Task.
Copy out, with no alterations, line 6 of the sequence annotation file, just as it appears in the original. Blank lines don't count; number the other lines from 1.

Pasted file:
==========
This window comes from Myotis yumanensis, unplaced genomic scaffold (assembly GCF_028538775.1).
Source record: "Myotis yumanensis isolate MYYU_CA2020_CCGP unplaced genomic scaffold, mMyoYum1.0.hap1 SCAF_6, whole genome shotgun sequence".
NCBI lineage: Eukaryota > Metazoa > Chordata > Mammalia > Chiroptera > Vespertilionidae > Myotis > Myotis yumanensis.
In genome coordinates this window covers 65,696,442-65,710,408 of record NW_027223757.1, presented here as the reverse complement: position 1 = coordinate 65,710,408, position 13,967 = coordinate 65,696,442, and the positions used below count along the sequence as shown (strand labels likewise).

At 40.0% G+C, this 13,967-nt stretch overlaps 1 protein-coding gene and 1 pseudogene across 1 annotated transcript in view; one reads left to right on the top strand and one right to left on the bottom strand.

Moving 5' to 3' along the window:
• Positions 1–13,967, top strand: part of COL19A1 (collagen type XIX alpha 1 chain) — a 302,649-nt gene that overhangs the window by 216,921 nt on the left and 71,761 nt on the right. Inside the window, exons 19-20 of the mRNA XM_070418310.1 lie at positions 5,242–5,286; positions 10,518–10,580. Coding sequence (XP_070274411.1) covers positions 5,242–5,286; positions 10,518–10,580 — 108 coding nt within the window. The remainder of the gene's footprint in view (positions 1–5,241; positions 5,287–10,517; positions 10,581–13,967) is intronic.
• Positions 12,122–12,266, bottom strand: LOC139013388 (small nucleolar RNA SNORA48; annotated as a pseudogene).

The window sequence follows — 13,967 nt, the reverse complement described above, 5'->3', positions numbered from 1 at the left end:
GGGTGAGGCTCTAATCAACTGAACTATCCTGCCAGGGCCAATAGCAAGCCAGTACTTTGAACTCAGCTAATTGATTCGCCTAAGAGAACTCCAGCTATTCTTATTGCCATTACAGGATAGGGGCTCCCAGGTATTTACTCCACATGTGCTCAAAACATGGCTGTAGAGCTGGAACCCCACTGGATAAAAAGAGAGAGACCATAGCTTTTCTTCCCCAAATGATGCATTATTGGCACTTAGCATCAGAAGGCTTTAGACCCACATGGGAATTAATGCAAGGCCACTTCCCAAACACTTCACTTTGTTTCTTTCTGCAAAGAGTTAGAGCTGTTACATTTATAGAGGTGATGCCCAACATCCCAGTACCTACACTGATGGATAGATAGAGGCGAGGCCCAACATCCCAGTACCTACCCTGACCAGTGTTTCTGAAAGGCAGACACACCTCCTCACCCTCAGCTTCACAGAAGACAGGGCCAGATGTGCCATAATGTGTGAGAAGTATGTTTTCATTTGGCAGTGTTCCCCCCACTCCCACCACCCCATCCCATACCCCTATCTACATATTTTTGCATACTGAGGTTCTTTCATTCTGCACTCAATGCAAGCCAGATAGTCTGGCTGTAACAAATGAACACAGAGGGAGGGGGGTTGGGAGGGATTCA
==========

Moving 5' to 3' along the window: